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Wimbledon | Andy Lapthorne makes quad singles final

Wimbledon | Andy Lapthorne makes quad singles final

Britain’s Andy Lapthorne produced a tremendous performance on Thursday’s historic first day of wheelchair tennis action at The Championships, the world No. 3 beating American David Wagner 7-5, 6-4 to reach Saturday’s first ever Wimbledon quad singles final

It means the world to me, not for me, but for the people that have stuck by me when things get tough. Andy Lapthorne

Lapthorne’s straight sets victory was the highlight of the day for players on the LTA’s GB Wheelchair Tennis World Class Performance Programmme as the Rio Paralympic silver medallist booked his place in the final against Australian world No.1 Dylan Alcott, the player Lapthorne also partners in Friday’s quad doubles final.

A fine start for Lapthorne saw the Londoner move a break ahead with one of many impressive forehand winners and he soon extended his lead to 5-2 before Wagner came back to level the contest. However, Lapthorne regrouped and a searching backhand return forced Wagner into the error that secured the first set.

Lapthorne broke through again midway through the second set and this time he didn’t allow Wagner to get back on terms, a crisp forehand winner bringing up three match points before Wagner fired his next service return over Lapthorne’s baseline.

An elated Lapthorne said: “It’s hard to put into words really. This has come after 10 years of build up just to get here and a lot of people have worked really had to get me here today after I hurt my wrist in Australia. So to come out and play like I did in the first 20 minutes was just surreal, really. From 2-1 down that was probably some of the best tennis I’ve played my whole life.

“To get that first set was really important. In the second I never felt like it was going to go any other way. It means the world to me, not for me, but for the people that have stuck by me when things get tough. To repay everyone with a win here is just massive.”
Looking ahead to the final, Lapthorne said: “I heard the noise coming from Dylan’s court when he won and Saturday’s final is going to be crazy. A lot of my friends were working today, but they’re all set to come on Saturday. I need to sort out a lot of tickets now as I didn’t want to jinx it before today.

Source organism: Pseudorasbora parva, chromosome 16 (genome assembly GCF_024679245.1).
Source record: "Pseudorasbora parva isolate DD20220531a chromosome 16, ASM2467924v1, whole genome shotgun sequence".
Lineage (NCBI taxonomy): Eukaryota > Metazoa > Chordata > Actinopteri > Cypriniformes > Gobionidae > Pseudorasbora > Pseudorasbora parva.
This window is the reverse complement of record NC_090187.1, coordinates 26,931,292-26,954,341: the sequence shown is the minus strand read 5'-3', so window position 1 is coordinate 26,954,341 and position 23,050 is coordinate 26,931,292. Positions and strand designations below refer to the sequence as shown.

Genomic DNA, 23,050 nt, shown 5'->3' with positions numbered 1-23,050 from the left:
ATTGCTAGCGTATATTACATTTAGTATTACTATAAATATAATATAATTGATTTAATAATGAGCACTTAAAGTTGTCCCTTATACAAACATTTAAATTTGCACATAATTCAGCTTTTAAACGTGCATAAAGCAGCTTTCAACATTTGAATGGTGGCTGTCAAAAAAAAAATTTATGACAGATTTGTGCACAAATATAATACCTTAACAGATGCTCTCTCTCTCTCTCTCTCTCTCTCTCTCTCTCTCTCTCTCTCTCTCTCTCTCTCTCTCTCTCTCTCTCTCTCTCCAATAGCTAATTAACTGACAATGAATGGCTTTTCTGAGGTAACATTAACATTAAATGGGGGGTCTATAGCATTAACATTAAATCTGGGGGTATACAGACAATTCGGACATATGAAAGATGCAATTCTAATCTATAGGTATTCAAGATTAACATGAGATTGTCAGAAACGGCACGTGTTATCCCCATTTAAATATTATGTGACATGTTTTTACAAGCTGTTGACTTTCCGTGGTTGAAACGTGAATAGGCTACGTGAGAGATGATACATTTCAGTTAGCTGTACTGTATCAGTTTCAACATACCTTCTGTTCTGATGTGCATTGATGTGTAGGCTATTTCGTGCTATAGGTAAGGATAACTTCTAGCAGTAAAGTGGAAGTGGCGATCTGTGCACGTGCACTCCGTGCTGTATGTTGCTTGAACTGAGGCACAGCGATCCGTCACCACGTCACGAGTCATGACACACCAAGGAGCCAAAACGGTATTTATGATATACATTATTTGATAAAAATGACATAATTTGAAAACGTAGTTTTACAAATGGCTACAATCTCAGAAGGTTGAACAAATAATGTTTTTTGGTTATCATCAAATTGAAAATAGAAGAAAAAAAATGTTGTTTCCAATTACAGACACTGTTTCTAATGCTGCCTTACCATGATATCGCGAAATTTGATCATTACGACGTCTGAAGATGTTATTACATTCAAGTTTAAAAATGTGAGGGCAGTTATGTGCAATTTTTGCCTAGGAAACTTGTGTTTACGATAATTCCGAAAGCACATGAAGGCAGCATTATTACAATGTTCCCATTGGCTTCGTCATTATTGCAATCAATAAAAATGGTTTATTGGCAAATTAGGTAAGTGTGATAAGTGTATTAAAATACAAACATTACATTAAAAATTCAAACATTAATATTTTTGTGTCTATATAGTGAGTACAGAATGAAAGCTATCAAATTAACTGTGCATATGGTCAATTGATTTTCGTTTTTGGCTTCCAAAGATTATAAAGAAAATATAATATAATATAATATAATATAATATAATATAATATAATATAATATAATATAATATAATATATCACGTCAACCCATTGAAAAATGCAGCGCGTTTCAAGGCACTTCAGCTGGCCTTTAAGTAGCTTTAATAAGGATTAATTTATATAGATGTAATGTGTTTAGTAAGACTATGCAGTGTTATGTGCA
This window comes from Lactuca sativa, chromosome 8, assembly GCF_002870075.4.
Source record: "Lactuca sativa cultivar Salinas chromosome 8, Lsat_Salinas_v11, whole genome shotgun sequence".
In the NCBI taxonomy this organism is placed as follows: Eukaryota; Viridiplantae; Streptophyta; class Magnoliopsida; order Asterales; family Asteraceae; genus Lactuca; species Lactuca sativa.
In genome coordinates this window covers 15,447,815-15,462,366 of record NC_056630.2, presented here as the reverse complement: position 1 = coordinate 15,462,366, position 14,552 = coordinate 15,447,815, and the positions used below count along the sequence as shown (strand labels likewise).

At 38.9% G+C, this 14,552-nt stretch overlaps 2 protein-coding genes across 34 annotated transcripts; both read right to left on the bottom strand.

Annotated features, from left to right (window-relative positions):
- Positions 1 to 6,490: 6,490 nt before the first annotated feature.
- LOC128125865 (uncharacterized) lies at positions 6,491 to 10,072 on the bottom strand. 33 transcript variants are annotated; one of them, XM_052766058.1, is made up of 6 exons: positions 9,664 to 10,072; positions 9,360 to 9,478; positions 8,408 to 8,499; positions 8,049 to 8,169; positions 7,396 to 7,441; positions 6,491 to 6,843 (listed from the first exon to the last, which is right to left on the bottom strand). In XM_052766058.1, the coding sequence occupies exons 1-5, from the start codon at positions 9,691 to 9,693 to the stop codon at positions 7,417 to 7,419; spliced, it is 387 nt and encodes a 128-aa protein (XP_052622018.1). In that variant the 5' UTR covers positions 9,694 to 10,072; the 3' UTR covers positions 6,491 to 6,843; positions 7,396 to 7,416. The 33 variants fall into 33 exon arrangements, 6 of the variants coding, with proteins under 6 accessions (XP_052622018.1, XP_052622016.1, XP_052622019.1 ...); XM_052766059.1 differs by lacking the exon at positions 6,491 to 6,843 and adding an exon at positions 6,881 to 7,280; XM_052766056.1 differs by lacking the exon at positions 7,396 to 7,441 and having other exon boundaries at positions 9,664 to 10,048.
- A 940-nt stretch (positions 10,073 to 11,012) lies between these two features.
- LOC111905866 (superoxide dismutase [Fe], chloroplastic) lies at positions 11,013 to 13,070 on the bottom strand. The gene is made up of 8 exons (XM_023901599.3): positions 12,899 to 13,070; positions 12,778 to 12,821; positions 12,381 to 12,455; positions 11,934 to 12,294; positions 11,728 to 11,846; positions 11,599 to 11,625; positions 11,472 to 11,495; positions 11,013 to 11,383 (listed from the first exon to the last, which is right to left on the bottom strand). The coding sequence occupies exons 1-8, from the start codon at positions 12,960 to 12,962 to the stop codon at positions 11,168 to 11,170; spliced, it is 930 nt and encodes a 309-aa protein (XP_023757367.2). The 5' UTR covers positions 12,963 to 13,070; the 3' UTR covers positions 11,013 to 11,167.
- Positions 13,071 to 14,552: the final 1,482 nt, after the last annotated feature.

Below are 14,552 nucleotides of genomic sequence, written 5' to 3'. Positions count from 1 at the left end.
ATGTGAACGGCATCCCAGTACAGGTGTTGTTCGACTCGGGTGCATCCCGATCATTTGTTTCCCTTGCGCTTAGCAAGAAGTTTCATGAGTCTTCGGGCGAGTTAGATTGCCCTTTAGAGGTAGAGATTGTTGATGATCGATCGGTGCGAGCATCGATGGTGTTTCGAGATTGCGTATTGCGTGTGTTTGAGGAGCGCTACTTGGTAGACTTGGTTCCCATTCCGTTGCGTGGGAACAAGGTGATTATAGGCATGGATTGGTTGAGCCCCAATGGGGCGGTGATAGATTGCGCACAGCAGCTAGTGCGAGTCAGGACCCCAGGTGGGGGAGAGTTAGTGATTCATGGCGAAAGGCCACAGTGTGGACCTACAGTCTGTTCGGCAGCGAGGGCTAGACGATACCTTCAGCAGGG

“When I played Dylan in the Australian Open final on Rod Laver Arena a couple of years ago I promised I would repay the favour at Wimbledon one day. We’re here now and I’m just looking forward to going out there and giving it my best.”

With Lapthorne and Alcott lining up against Japan’s Koji Sugeno and Wagner in the quad doubles final, Friday’s second day of play will also see Jordane Whiley, Alfie Hewett and Gordon Reid bid to reach doubles finals after a disappointing day in singles for the trio.
Whiley and Japan’s Yui Kamiji will play Dutch top seed Diede de Groot in the ladies’ doubles semifinals after world No.2 Kamiji curtailed Whiley’s singles challenge with a 6-3, 6-1.

Playing in her first Grand Slam since returning from maternity leave in February, Whiley said: “Today I felt like I was patchy. I don’t think there’s a lot to look at. I’m making changes to my game and Tokyo is the main aim, but it’s just a bit hard to accept that it may not go so well.

“Sometimes I forget I’ve only been back for sixth months and I certainly didn’t expect to be back in the top eight right now. I just wasn’t playing consistently well enough to beat Yui right now and once I’ve slept on it I know I’ll be fine for the doubles tomorrow.”
While Whiley and Kamiji will be looking for a winning start to their bid for a fifth Wimbledon doubles title, Hewett and Reid will face French top seeds Stephane Houdet and Nicolas Peifer as the British duo aim for a fourth successive gentlemen’s doubles crown.

Hewett’s singles challenge ended in a 6-1, 6-3 loss to world No. 2 Gustavo Fernandez of Argentina.

Reigning US Open champion and world No.3 Hewett, who saved four match points, said: “He played very well and served and returned really well, but there were a lot of deuces and a few small things here and there made the difference. It’s tough to take, but both myself and Gordon will pick ourselves up and be ready to bounce off each other and go again tomorrow.”

Reid, who beat world No.1 Shingo Kunieda of Japan in the Roland Garros men’s singles semifinals last month, slipped to a 6-1, 6-1 loss to Kunieda in their latest meeting. Reid said: “It was an entirely different match to the one we played in France and, of course, I was coming off the back of reaching the final at Queen’s last month, so I was enjoying the grass. But it was just one of those days. I think he only missed five first serves in the entire match. But I’m looking forward to getting another chance tomorrow. The doubles is very important for us as a team and obviously we’ve won it for the last three years.”






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